Is an instrumental actually a song? Let's forgo those semantics with the understanding that this won't be the last time you find a recording without words on this list.
Several of our beloved Christmas television specials are based on songs: "Rudolph the Red-Nosed Reindeer," "Frosty the Snowman" and "Santa Claus Is Coming to Town" come immediately to mind.
And yet, the one with the most iconic music is "A Charlie Brown Christmas."
As a child, I wondered how Schroeder got such a big sound out of that tiny baby grand. (As an adult I wonder how his posture at the ivories didn't kill his back.)
In college, I discovered jazz. After several years of Miles Davis, John Coltrane, Bill Evans and Thelonius Monk, I came to realize that I'd been listening to one particular piece of jazz since I was a small child.
For that big sound didn't come from Schroeder, but from the Vince Guaraldi Trio and a simple lineup of piano, bass and drums.
Through his originals and adaptations, Guaraldi brings the world of Charles Schultz to life. As delightful as the animation may be, it's the tunes that really get the scenes of that special stuck on replay in my head.
In "O Tannenbaum," he takes a holiday song that I can normally do without turns it into five minutes of enchanting, improvisational Christmas spirit.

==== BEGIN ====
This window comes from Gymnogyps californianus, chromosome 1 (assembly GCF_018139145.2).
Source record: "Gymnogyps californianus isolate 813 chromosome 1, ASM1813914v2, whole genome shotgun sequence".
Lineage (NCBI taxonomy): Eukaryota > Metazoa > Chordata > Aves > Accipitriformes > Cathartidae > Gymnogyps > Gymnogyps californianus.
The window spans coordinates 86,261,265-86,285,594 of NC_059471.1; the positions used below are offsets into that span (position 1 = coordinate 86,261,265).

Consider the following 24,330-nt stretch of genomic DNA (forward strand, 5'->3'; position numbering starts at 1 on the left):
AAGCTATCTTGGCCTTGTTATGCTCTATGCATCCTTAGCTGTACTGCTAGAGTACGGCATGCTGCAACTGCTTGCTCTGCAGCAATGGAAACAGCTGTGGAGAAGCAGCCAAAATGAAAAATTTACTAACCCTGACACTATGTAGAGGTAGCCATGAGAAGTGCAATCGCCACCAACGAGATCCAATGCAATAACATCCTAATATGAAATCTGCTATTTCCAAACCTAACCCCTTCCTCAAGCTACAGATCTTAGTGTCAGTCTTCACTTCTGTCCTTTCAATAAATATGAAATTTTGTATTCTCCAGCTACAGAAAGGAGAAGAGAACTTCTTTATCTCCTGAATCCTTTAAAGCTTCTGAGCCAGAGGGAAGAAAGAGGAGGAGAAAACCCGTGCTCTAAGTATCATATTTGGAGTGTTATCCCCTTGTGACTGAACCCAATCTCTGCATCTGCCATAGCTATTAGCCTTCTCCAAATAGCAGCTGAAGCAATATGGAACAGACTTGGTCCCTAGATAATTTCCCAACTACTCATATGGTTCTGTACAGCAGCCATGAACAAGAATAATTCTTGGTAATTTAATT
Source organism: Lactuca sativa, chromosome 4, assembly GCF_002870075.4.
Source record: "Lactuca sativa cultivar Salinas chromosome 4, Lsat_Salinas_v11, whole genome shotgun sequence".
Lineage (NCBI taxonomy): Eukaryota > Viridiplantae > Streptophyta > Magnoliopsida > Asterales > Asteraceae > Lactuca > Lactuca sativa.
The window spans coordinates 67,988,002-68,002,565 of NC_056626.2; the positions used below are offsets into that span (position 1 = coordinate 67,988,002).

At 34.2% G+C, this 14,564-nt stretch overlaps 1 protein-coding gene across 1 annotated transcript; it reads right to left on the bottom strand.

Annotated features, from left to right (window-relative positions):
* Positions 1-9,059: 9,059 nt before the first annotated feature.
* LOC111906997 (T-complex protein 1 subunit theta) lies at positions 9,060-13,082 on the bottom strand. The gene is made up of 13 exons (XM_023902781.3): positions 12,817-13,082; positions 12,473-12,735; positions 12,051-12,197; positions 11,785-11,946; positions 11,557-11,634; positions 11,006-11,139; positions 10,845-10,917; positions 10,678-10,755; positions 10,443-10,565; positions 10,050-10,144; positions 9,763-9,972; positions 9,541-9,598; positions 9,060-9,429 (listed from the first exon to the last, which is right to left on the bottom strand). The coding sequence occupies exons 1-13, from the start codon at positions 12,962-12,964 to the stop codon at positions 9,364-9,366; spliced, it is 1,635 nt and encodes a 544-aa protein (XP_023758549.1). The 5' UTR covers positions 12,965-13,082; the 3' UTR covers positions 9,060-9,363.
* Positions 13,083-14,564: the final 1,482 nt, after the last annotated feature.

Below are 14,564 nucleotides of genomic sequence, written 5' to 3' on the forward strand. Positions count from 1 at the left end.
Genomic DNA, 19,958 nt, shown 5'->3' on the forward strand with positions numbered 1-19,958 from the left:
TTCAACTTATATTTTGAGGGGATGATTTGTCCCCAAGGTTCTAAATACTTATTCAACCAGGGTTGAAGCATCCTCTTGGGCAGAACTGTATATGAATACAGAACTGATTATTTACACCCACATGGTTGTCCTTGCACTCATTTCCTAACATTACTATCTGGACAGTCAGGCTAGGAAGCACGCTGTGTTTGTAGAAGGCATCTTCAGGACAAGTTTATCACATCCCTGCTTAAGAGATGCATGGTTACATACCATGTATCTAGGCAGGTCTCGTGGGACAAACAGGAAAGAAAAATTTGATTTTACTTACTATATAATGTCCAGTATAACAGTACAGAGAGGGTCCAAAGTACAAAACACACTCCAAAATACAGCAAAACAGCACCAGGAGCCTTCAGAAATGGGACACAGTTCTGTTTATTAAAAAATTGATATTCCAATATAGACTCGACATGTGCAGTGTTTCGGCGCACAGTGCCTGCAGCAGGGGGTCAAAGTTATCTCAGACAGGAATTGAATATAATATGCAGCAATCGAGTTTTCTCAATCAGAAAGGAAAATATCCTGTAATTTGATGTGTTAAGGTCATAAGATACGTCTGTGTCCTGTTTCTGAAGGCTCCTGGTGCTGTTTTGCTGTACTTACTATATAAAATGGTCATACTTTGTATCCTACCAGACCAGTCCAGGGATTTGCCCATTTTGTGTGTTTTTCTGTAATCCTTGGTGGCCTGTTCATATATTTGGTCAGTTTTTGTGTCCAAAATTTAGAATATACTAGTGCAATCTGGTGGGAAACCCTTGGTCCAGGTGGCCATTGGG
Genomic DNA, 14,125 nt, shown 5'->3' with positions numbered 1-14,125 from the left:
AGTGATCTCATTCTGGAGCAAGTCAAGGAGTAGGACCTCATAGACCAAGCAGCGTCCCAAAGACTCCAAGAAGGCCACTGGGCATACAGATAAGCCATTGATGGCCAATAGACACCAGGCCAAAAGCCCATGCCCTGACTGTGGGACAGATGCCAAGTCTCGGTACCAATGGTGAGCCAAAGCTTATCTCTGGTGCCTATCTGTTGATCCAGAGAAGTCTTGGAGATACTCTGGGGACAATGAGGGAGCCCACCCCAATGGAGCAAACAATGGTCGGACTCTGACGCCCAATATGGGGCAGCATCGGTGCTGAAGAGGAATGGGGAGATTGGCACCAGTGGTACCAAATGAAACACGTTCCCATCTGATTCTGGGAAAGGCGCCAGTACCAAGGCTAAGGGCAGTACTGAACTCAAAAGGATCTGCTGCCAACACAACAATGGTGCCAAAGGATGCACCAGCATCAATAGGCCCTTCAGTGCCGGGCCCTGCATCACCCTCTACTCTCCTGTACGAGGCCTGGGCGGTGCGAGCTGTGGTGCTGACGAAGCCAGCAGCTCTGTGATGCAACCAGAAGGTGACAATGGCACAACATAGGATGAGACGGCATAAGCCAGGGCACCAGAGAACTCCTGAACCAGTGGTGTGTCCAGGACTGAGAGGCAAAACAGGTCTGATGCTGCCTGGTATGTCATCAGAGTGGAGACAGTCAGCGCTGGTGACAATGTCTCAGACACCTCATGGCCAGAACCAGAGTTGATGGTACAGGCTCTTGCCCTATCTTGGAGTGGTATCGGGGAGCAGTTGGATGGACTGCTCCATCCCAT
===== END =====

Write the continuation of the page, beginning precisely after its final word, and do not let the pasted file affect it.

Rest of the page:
The song's placement in the special doesn't hurt either. Right after Linus delivers his "Lights, please" speech (one of my top five Christmas moments each year), Guaraldi and Co. light into this version of "O Tannenbaum" and we are on our journey to our happy ending -- with the kids finishing up the show with our song from yestereday.
As I write this on Monday evening, my son is watching "A Charlie Brown Christmas." I know he's probably too young to really get the "meaning of Christmas" stuff, but I hope he just enjoys it the way I did 30 years ago.
Keep watching and someday he'll also discover jazz and the meaning of Christmas and all the other lessons in that deceptively simple cartoon.
Doesn't anybody know the real meaning of Christmas? A little boy with a blanket does.
Due for Dec. 4: "Blue Christmas"
The 24 days of Christmas (songs)
Dec. 1: 'Sleigh Ride' -- The Ronettes
Dec. 2: 'Hark! The Herald Angels Sing' -- Marty Robbins